Coping With EXIF Rotation Problems

At Knowledge Architecture, we may not operate at the scale of Facebook or Flickr, but Synthesis sees enough image uploads that we’ve run into some pretty strange image rotation problems now and then. I’ve spend a lot of time with the issue, and while I’m not naive enough to declare victory over something as devilish as EXIF rotation gremlins, we’ve got an update rolling out this week that will at least avoid the species we’ve seen so far.

First, a little background, and we’ll imagine a portrait-orientation photo of the Sutro Tower as our example image. Digital images are stored in a given rotation, which generally corresponds to the default rotation of the image sensor—so our Sutro Tower photo is probably sideways on disk. If we open the image in any half-decent viewer, though, the tower will be right-side up because most digital cameras annotate image files using the EXIF Orientation tag. That’s used by most image-viewing things to recognize situations where image may be stored on disk like this, but when displayed it should be (say) flipped, and rotated 90° to look like that.

It’s gotten better, but support for that Orientation value isn’t perfect. So when someone uploads an image to Synthesis, we look for the Orientation EXIF field, rotate the image data itself so that it’s stored the way it should be displayed, and then we remove the Orientation field, because its instruction to rotate the image on display is no longer needed.

The problem we’ve run into is that some image editors apparently don’t update EXIF data properly; they rotate the image data itself (so the Sutro Tower is right-side up), but leave the Orientation flag in place. So our uploading process would dutifullly rotate the image one more time, and the tower would end up pointing sideways. It was a frustrating situation.

Luckily, those EXIF-unaware image editors seem to leave all the other EXIF data unchanged, too. So what our solution does is compare the so-called “EXIF Width” and “EXIF Height” field values to the width and height of the image data on disk. If it looks like the image has already been rotated, we simply remove the Orientation field.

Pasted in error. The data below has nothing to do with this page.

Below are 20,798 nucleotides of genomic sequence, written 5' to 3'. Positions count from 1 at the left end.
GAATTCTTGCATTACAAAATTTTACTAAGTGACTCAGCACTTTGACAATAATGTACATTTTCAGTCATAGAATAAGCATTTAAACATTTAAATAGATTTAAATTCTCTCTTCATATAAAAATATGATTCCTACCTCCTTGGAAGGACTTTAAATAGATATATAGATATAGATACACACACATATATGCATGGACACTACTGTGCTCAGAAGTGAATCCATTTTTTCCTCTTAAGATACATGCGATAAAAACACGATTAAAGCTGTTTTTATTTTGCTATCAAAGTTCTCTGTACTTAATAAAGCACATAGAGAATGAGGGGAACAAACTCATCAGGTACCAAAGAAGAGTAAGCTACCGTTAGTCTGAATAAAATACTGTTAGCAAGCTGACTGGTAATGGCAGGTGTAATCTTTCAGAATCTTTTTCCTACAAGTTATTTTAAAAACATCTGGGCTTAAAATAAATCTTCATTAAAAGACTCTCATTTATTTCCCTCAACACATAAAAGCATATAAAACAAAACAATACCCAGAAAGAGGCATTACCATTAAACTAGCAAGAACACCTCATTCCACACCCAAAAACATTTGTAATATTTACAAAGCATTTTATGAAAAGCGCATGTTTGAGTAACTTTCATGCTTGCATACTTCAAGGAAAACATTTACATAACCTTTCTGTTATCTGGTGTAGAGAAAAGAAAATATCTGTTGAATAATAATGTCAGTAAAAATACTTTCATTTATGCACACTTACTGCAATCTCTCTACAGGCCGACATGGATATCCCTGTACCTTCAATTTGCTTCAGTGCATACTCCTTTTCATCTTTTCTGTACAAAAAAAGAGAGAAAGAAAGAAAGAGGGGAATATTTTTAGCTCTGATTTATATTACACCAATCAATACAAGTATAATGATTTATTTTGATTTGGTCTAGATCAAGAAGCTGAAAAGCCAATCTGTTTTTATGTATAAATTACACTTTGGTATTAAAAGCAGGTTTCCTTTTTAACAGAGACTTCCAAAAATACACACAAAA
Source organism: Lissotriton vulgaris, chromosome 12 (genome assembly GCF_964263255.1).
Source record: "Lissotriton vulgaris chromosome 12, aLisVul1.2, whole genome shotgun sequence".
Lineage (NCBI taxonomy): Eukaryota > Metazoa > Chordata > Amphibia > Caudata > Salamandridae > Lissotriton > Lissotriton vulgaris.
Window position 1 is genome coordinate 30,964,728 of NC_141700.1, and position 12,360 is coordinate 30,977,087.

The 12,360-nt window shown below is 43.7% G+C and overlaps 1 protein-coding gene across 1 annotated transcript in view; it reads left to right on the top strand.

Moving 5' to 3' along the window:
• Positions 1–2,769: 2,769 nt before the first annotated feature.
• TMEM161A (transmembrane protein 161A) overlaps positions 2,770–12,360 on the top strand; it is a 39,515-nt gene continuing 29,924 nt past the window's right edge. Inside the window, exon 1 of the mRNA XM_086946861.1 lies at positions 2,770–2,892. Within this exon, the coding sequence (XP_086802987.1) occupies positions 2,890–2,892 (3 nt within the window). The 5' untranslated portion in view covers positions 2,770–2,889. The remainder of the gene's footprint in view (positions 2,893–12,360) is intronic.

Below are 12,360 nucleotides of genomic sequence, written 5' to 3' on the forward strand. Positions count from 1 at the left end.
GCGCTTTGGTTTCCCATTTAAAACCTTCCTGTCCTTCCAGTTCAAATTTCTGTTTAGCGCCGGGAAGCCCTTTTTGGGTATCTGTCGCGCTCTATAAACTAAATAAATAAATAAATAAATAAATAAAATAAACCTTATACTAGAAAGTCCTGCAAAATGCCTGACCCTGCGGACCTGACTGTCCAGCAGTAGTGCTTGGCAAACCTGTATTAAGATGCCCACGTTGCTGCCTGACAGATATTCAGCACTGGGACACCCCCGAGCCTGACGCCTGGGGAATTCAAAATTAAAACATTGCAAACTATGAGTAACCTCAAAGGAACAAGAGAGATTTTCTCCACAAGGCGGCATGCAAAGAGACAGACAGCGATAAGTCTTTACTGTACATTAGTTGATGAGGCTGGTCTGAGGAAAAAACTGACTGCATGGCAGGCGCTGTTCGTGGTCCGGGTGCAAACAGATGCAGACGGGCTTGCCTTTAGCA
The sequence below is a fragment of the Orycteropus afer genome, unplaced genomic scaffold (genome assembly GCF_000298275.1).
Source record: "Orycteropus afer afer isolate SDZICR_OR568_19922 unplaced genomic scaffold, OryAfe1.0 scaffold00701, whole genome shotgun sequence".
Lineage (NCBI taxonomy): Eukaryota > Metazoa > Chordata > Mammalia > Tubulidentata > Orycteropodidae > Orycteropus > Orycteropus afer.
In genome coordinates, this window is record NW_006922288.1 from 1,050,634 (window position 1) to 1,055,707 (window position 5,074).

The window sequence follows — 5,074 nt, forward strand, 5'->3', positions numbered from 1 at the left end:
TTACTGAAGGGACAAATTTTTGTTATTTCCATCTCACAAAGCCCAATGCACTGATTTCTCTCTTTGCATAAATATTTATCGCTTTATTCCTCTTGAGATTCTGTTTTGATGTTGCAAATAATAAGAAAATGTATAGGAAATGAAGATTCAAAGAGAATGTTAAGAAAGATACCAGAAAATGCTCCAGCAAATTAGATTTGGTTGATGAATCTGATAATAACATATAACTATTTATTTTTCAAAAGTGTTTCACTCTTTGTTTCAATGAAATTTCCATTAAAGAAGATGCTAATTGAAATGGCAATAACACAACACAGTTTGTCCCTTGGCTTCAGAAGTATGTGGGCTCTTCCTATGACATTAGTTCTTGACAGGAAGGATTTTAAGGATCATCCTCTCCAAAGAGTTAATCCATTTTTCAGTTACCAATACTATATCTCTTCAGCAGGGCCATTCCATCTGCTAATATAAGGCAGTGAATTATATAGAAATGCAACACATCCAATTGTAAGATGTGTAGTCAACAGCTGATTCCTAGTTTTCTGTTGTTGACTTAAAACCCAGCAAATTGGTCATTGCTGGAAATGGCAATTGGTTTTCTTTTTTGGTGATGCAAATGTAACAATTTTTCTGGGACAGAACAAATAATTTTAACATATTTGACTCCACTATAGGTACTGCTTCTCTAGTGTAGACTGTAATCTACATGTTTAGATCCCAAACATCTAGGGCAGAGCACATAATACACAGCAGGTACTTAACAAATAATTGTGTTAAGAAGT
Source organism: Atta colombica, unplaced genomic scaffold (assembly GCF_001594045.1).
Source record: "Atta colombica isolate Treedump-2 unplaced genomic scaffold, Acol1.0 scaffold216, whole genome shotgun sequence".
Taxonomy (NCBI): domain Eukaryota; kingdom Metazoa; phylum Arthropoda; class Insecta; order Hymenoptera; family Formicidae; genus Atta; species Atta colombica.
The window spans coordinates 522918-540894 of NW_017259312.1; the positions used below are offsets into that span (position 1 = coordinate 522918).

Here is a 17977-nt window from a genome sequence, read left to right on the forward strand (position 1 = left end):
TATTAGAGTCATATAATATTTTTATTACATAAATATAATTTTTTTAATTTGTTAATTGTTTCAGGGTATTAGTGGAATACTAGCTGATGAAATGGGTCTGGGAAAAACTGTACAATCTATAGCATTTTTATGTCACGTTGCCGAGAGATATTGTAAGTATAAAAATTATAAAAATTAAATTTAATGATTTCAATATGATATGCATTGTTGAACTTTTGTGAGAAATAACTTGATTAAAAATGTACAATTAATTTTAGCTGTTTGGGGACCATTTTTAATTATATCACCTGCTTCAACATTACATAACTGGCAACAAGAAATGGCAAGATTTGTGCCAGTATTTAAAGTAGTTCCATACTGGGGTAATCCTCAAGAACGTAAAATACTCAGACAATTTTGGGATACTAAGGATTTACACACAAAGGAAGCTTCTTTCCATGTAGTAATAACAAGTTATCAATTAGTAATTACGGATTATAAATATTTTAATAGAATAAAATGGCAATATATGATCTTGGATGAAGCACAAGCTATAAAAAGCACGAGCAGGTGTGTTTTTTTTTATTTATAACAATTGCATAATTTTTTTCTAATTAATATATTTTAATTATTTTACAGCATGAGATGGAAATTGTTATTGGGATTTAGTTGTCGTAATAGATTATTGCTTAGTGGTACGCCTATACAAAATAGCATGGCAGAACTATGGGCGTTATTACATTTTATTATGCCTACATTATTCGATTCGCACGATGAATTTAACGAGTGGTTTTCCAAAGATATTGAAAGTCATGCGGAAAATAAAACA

So here’s the important part of the code. In short, we:

  • calculate the ratio of actual image width to height, and the ratio of EXIF-reported height to width,
  • round them both to one decimal place (to account for resized images subtly changing that ratio),
  • and check to see if one equals the other. If so, the image has been rotated already.

This is C# but it’s mostly math so it should be easy enough to port to whatever language you’re using. Not shown is fetching the orientation, exifWidth, and exifHeight values; they’re EXIF fields 0x0112, 0xa002 and 0xa003, respectively. I found this list of EXIF tags very helpful during this whole process.

// Useless data check (this check doesn't work on squares)
if (exifWidth > 0 && exifHeight > 0 && exifWidth != exifHeight)
{
    // To see if the bits were rotated, we calculate a height/width ratio, because 
    // we might be dealing with a resized image. We round, becuase resizing might 
    // slightly change this ratio
	
    decimal actualRatio = Math.Round(
		((decimal)img.Height / (decimal)img.Width)
		, 1); // height / width
		
    decimal exifRatio = Math.Round(
		((decimal)exifWidth / (decimal)exifHeight)
		, 1);  // width / height

    if ( orientation >= 5 && actualRatio == exifRatio )
    {
        // SO, if the orientation is rotate90 or rotate270 (with or without flip),
        // and the image seems to have already been rotated 90 or 270 (the width 
	// is now the height), we're going to assume that some bad software rotated 
	// the pixels and never removed the orientation flag. In such a case, we'll
	// trust the lousy software's rotation, and remove the flag.

        orientationPropItem.Value = new byte[1] { 1 };
        img.SetPropertyItem(orientationPropItem);

        // We return true because in our implementation, we just need to know if the 
	// image file we're storing has changed at all, whether that means rotation 
	// or just removing an EXIF value.
        return true;
    }
}

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